IGNACIO LIVIA ROBLES
On April 27, 1998, Mr. Pablo Ignacio Livia Robles (hereinafter
“the petitioner”) filed a petition with the Inter-American
Commission on Human Rights (hereinafter “the Commission” or “the
Inter-American Commission” or “the IACHR”) wherein he alleged that
the State of Peru (hereinafter the “State”, the “Peruvian State”
or “Peru”) had violated his right to humane treatment (Article 5),
his right to a fair trial (Article 8), his right to have his honor
respected and his dignity recognized (Article 11), his right to equal
protection under the law (Article 24) and his right to judicial
protection (Article 25), all in relation to the general obligation to
respect the rights (Article 1) established in the American Convention on
Human Rights (hereinafter “the Convention” or the "American
The petitioner alleged that by decree law Nº 25446 of April 24,
1992, he was summarily dismissed from his post as Principal Provincial
Prosecutor of Lima; he was given no hearing of any kind prior to his
dismissal and was thus denied his right to defend himself.
The petitioner further stated that within a few days of his
dismissal, he appeared before a Lima Civil Court to petition for amparo
relief; the court refused to grant cert on the grounds that under
decree law Nº 25454 of 27 April 1992 petitions of amparo
could not be used to challenge the effects of the application of
decrees laws Nos. 25423, 25442 and 25446 to which the present petition
On February 22, 2001 the Peruvian State and the Inter-American
Commission on Human Rights issued a joint press release wherein the
State undertook to promote a friendly settlement in some cases pending
before the Commission, one of them being the instant case, in keeping
with the provisions of Articles 48(1)(f) and 49 of the American
Convention on Human Rights. The
friendly settlement was reached on July 25, 2002, when the parties
signed the respective friendly settlement agreement.
The present friendly settlement report, done in conformity with
Article 49 of the Convention and Article 41(5) of the Commission’s
Rules of Procedure, contains a brief summary of the facts alleged by the
petitioner and the solution reached.
It also contains an agreement to publish the report.
PROCEEDING WITH THE COMMISSION
The petitioner filed his petition with the IACHR on April 27,
1998. It was then forwarded to the State on July 16, 1998. The
State submitted its response to the complaint on October 15, 1998.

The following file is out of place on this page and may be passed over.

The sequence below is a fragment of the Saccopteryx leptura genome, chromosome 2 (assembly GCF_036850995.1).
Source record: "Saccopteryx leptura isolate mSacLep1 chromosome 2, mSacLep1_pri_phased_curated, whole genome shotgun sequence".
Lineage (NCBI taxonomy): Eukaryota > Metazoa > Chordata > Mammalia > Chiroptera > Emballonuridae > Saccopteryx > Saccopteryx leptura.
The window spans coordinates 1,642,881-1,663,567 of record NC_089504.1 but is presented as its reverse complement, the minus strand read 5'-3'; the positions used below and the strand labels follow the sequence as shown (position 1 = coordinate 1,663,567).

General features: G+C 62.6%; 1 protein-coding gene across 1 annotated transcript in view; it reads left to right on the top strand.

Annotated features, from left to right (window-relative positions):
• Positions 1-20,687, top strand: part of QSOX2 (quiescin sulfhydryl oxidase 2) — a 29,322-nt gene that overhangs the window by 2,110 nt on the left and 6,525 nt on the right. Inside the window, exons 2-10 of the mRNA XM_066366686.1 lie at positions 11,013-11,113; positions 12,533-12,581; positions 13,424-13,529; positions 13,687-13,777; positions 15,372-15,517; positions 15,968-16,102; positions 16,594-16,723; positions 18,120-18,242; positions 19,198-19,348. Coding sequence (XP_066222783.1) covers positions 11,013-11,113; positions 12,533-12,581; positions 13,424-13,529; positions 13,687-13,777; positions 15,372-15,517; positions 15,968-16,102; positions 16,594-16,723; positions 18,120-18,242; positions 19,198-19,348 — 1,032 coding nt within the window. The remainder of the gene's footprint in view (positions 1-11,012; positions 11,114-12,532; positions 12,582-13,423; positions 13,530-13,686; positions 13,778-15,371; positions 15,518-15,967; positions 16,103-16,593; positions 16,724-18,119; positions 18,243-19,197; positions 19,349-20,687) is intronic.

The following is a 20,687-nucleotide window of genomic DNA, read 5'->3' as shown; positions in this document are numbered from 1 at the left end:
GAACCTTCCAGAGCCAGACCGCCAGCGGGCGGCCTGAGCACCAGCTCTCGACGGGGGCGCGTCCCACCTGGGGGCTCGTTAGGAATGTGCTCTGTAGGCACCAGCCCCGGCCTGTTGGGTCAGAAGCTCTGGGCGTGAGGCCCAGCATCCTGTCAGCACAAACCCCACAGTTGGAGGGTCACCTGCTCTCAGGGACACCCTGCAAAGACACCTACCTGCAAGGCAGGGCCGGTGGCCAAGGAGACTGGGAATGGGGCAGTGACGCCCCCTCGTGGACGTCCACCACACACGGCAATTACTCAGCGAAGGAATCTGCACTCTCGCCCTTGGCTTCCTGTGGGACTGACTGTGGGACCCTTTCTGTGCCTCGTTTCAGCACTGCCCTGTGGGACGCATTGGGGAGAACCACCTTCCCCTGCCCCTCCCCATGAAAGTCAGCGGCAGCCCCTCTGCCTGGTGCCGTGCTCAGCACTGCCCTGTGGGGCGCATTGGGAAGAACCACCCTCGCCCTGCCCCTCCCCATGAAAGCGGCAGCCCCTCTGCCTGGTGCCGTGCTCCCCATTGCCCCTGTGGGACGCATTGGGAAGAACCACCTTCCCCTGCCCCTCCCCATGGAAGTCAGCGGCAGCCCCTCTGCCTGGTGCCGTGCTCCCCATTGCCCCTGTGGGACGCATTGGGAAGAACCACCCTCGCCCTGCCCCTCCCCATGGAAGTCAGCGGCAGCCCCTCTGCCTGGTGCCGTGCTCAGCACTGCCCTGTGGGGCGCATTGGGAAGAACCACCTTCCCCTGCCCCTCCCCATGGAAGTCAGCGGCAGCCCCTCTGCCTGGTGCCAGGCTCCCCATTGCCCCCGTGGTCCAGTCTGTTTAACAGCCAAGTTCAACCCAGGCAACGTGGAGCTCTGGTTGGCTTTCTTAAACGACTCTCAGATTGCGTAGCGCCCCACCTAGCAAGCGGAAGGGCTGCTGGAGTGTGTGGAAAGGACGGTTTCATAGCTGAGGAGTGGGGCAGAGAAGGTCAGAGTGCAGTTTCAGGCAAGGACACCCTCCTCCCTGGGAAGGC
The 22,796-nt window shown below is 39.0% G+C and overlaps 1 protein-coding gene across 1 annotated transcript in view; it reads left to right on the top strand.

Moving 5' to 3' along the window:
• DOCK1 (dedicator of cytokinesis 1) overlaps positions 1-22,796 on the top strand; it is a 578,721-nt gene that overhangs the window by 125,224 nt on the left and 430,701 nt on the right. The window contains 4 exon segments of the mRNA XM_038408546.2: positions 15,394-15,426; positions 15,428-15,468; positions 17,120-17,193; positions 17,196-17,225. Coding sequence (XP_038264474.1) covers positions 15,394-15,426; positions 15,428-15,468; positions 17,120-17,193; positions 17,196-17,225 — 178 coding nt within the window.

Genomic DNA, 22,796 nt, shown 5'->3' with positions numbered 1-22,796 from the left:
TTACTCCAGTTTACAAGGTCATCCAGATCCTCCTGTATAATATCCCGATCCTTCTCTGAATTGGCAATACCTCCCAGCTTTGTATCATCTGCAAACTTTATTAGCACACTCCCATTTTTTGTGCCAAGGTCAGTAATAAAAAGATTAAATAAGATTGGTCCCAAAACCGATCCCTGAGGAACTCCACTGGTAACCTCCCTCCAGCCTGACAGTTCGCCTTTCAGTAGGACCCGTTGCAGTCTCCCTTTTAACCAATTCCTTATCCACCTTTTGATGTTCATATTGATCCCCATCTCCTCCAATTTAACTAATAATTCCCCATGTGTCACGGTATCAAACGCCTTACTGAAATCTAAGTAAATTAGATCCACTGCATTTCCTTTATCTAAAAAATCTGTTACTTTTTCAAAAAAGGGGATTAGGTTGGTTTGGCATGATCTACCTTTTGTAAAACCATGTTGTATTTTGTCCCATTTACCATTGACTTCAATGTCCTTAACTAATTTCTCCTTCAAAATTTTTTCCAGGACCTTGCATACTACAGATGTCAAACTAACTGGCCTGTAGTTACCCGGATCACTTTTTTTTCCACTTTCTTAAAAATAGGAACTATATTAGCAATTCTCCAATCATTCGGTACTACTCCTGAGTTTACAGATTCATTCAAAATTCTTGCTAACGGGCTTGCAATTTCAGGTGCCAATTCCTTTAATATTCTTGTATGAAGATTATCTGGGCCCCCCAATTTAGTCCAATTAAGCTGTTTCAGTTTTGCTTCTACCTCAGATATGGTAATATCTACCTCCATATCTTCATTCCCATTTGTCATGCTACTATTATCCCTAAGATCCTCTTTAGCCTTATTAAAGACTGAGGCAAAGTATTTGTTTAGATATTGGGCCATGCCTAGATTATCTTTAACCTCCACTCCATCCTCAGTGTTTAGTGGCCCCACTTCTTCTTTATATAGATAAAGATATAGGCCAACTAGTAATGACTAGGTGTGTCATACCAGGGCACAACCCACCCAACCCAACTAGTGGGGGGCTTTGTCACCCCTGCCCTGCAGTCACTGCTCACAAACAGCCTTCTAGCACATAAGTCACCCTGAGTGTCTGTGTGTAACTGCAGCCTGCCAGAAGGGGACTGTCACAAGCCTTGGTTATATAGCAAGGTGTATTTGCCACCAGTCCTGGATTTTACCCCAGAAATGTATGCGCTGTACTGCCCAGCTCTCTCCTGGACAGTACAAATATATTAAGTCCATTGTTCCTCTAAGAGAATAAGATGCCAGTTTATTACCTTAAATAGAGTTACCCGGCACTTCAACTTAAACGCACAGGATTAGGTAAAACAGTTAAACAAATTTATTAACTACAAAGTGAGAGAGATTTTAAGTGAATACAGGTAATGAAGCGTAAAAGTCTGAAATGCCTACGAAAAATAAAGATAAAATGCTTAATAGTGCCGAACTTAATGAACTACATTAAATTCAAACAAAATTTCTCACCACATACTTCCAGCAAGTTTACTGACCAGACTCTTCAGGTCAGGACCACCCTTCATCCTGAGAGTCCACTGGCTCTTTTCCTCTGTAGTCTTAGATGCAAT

The State’s response was sent to the parties, whereupon the
exchange of information provided for in the American Convention, in the
Statute and Rules of Procedure of the Commission got underway.
On February 22, 2001 the Peruvian State, by way of a press
release issued jointly with the Inter-American Commission on Human
Rights, announced that it was acknowledging its responsibility in the
present case, based on Articles 1(1), 2, 8, 23, 24 and 25 of the
Convention, and that it would “promote a friendly settlement in
keeping with the provisions of Articles (48)(1)(f) and 49 of the
Given the commitment undertaken by the State, the parties held a
number of meetings to define the terms of the agreement.
Finally, the friendly settlement was concluded on July 25, 2002
when the parties signed the agreement document in Lima.
The parties asked the Commission to ratify their friendly
settlement agreement in all its parts.
The petitioner stated that after competing for the announced
position, he won an appointment to the post of Principal Provincial
Prosecutor of Lima. The
appointment came from the Constitutional Government of Fernando Belaúnde
Terry, through Resolution Nº 061-84JUS of January 25, 1984.
The petitioner took his oath of office on February 3 of that same
year. He alleged that after eight years in office, he was, for no
reason, unjustly terminated on April 24, 1992, under decree law Nº
25446 issued by the “National Emergency and Reconstruction
Government” that emerged in the aftermath of the April 5, 1992 civil
and military coup. As no
hearing or formality of any kind was observed prior to his dismissal,
the petitioner was unable to exercise his right of self-defense.
The petitioner stated that decree Nº 25454 was issued shortly
thereafter, on April 27, 1992 and disallowed any petition of amparo
to challenge the effects of the application of Decree Law Nº 25446.
He pointed out that because of that decree law, when he appeared
before a Lima court to file the petition of amparo
the court refused to grant certiorari on the grounds that decree Nº
25454 expressly prohibited the petition of amparo
in such a case.
The petitioner observed that under the Habeas
Corpus and Amparo Act,
“the petition seeking amparo relief
must be filed within 60 working days of the matter affecting one’s
interests, provided the circumstances at the time make it possible for
the interested party to take such action; if, however, some impediment
prevents the interested party from petitioning the court for relief
within that time frame, then the time period for filing shall begin as
of the date on which the impediment is removed."
The petitioner alleged that the decrees invoked to remove him
from his post and the decree law that prevented him from exercising the amparo
remedy were the work of the Government that emerged on April 5, 1992, in
the wake of the civil military coup.